Saturday, October 27, 2012

Make yourself better with slang

This quick link (with more discussion on the audio link) gives some good reasons why we should treat slang as a positive, creative form of language use.

Michael Adams' book, Slang, The People's Poetry, is a damn good read, as is Julie Coleman's The Life of Slang, which focuses a  bit more on UK slang.

Wednesday, October 17, 2012

Redefining misogyny

There's some good discussion about sexism and language in the aftermath of the Australian Prime Minister, Julia Gillard's attack on her male rival for his dodgy attitudes to women. Here, several feminists look at gillard's use of the word misogyny and the Macquarie Dictionary's decision to update their entry for the word in the light of Gillard's use of it.

They are now adding a definition of it, according to this piece from the Australian Financial Review,  so it changes as outlined here:

While this is good material for language and gender, it's also interesting to think about how dictionaries work these days and the ways in which they respond to changing usages. We all know that language changes, but there are different positions adopted by commentators about how much a dictionary should change and respond to - what some might describe as - mistaken or just plain wrong usage. And when you introduce sexism and political correctness to the mix, you have a recipe for some heated debate, like you'll find here and in the comments that follow this piece in The Guardian.

Tuesday, October 16, 2012

Media stereotypes

The Guardian has been running some really useful material for ENGA2 recently. The links here relate to their coverage of research into newspaper front pages and how women are both represented in terms of their construction and depiction in news stories, but also in terms of their representation in the workforce of newspapers as journalists writing front page stories. To cut a long story short, it's pretty bad representation for both...

In this piece, the headline figures are that 78% of front page stories are written by men and 84% of those mentioned or quoted are male.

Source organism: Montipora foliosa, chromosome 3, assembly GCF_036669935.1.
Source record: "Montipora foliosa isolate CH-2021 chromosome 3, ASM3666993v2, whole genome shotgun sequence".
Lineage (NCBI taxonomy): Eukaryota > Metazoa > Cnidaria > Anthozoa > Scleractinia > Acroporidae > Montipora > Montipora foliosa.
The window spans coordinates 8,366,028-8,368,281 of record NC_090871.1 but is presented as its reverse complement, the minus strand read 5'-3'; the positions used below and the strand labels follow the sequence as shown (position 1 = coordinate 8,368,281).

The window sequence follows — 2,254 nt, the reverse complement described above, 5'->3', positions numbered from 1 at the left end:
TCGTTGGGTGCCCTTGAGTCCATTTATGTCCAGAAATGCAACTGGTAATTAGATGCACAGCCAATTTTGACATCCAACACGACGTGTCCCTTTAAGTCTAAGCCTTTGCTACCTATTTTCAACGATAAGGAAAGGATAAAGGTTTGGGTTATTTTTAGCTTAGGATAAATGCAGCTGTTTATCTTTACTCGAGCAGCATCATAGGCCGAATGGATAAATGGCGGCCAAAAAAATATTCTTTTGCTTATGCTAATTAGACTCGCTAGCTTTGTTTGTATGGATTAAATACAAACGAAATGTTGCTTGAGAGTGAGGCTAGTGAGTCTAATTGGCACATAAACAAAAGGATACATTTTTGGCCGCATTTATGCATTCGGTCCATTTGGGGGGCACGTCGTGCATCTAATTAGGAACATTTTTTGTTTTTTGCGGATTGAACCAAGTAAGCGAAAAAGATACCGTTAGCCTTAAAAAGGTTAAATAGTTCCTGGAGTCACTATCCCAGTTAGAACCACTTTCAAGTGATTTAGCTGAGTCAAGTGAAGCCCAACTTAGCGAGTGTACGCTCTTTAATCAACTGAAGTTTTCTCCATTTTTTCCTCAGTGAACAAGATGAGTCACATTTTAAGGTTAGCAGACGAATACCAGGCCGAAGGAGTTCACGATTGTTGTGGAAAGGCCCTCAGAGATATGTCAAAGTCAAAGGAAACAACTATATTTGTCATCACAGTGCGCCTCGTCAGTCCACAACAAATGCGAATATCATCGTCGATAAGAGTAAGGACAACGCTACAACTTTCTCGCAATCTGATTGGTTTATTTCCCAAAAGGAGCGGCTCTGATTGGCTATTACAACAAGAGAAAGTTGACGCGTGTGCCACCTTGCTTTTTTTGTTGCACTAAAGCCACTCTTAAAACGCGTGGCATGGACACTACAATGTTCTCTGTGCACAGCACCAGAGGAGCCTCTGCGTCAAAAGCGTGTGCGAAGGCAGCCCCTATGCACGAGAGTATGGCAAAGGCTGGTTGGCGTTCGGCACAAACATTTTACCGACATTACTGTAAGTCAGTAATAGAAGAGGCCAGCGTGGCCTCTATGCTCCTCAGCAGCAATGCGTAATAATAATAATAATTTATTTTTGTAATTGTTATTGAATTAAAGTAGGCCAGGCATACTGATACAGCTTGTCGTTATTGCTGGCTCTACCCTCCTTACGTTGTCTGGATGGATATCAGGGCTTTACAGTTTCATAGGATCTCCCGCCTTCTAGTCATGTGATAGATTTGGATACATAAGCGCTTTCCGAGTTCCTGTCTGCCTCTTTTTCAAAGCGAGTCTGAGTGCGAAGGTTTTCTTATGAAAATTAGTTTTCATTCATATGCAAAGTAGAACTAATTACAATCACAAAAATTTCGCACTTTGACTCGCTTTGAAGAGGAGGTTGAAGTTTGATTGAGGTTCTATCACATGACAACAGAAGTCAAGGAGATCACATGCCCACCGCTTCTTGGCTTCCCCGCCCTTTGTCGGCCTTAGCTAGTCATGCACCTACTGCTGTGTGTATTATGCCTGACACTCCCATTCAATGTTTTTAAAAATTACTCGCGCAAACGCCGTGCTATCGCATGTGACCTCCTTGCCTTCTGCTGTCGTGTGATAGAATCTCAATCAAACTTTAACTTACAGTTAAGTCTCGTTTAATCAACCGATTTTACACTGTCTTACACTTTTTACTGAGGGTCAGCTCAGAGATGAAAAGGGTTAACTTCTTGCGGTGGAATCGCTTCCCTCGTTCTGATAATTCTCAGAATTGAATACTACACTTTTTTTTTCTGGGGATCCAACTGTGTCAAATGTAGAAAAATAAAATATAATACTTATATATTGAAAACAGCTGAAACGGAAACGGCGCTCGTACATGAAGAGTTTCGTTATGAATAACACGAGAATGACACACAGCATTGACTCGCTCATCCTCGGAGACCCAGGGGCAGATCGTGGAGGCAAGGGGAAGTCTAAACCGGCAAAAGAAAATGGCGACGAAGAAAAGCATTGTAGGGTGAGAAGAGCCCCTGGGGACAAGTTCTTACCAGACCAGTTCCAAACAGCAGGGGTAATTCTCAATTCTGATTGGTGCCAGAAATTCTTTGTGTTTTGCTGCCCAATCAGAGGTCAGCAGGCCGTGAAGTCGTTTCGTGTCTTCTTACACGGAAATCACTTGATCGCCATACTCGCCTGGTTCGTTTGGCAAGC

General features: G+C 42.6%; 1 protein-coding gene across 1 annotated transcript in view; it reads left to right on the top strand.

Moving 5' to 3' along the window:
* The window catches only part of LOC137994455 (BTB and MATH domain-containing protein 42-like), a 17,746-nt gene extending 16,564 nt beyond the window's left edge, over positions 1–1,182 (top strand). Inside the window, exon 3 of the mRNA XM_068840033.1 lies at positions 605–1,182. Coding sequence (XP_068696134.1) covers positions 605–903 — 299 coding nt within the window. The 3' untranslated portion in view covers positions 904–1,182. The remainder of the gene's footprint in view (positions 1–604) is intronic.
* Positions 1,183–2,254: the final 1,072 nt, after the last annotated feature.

In this piece, the study by Women In Journalism is looked at in depth. They address the methodology used, the details of their findings and the bleak picture for women in the UK media.

*Thanks to Nikolai for the links.

Friday, October 12, 2012

Giving the old folks airtime

Habits of telephone use are changing, according to research carried out by the US media research organisation, Nielsen and covered in The Washington Post.

On the whole, the number of voice calls made and the length of the calls themselves, particularly among younger age groups (late teens to not me any more), are falling. Meanwhile, the older generations still seem to prefer the phone to the text message, but for how long?

Language is clearly being affected in different ways by advances in technology, with many arguments raging about the effects (positive or negative) of text messaging on literacy levels, but as with so many other things, phone use is a type of technology too. Perhaps it's because it's been around for so long that we forget it too caused genuine concern about what would happen to people's relationships and even the language itself.

Of course, mobile phones have changed the way we used to talk on landlines, because a) we know who is calling us (and therefore can avoid all the old-fashioned rituals of "Hello, you are speaking to Bartholomew Smythe-Gherkin; to whom do I have the pleasure of speaking?") and b) we can talk nearly anywhere we like (apart from in Norfolk, where mobile phone use is viewed as akin to witchcraft).